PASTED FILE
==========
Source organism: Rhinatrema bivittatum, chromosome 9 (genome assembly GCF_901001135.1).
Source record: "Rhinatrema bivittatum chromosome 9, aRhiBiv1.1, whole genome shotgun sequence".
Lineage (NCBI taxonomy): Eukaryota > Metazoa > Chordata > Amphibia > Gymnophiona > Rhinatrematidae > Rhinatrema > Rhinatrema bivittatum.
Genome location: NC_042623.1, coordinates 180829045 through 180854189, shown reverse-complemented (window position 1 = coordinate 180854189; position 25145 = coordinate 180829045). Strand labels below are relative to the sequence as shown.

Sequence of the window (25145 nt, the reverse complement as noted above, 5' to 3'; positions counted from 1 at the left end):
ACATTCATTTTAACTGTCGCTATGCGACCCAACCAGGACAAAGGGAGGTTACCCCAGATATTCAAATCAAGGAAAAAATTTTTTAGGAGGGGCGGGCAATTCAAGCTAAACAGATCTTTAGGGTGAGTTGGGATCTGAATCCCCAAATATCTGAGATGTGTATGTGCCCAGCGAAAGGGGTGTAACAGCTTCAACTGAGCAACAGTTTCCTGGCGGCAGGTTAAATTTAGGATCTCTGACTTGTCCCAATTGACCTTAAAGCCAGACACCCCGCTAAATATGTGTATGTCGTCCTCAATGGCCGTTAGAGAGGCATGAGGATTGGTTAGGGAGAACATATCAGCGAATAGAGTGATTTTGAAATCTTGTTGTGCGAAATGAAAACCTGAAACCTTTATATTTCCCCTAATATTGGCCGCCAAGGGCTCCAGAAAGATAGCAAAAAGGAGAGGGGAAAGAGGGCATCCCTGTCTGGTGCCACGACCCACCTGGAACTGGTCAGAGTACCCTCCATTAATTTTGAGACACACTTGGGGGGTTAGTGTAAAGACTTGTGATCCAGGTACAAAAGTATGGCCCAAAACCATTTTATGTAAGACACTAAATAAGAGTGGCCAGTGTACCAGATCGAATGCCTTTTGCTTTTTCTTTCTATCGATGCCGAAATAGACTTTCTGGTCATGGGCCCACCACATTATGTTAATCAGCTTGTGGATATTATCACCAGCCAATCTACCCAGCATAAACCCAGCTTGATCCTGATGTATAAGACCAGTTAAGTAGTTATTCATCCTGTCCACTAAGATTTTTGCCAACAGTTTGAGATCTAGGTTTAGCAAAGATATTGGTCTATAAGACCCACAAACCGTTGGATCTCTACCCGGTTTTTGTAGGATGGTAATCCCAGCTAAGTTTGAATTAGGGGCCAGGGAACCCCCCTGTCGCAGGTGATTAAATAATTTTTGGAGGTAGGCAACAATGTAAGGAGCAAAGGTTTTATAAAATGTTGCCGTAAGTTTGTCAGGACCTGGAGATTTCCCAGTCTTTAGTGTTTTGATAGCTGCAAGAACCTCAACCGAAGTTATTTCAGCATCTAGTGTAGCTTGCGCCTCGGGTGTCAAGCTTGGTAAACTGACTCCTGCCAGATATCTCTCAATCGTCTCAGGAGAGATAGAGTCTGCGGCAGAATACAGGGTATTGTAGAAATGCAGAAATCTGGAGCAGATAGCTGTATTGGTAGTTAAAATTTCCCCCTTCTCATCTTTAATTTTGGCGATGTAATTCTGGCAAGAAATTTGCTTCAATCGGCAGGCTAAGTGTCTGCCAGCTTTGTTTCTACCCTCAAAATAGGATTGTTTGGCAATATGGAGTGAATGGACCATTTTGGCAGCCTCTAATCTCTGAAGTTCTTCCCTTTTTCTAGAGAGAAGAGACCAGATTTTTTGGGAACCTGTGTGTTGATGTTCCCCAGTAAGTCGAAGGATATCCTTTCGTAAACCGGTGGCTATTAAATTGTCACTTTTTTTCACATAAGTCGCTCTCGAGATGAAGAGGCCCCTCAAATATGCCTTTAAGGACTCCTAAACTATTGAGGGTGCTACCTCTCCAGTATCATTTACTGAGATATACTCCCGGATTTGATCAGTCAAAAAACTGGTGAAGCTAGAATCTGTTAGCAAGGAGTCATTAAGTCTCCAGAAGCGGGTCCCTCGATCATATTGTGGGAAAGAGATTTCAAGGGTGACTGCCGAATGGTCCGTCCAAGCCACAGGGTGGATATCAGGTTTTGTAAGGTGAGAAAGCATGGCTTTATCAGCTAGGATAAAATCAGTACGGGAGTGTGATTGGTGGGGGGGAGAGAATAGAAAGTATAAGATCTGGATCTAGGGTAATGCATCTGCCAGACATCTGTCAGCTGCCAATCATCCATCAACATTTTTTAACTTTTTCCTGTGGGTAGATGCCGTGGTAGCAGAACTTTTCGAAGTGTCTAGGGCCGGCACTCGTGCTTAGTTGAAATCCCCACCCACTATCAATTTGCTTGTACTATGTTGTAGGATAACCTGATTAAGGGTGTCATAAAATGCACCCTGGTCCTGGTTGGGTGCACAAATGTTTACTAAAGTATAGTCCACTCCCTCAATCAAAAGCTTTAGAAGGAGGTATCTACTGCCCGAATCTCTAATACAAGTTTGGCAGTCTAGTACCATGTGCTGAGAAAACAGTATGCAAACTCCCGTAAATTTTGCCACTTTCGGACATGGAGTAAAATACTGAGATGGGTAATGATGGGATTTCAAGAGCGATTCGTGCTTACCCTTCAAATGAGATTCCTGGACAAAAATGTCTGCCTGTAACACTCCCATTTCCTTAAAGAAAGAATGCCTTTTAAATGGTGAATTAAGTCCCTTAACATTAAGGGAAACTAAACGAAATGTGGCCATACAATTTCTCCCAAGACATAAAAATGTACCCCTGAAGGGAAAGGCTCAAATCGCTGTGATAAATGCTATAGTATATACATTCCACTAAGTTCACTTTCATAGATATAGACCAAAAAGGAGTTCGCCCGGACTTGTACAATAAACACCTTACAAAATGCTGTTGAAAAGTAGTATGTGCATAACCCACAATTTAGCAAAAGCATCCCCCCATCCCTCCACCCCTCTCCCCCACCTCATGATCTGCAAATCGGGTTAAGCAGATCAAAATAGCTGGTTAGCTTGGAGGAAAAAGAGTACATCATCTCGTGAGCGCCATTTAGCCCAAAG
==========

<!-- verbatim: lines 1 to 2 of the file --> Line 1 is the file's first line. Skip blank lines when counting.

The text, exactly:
Source organism: Rhinatrema bivittatum, chromosome 9 (genome assembly GCF_901001135.1).
Source record: "Rhinatrema bivittatum chromosome 9, aRhiBiv1.1, whole genome shotgun sequence".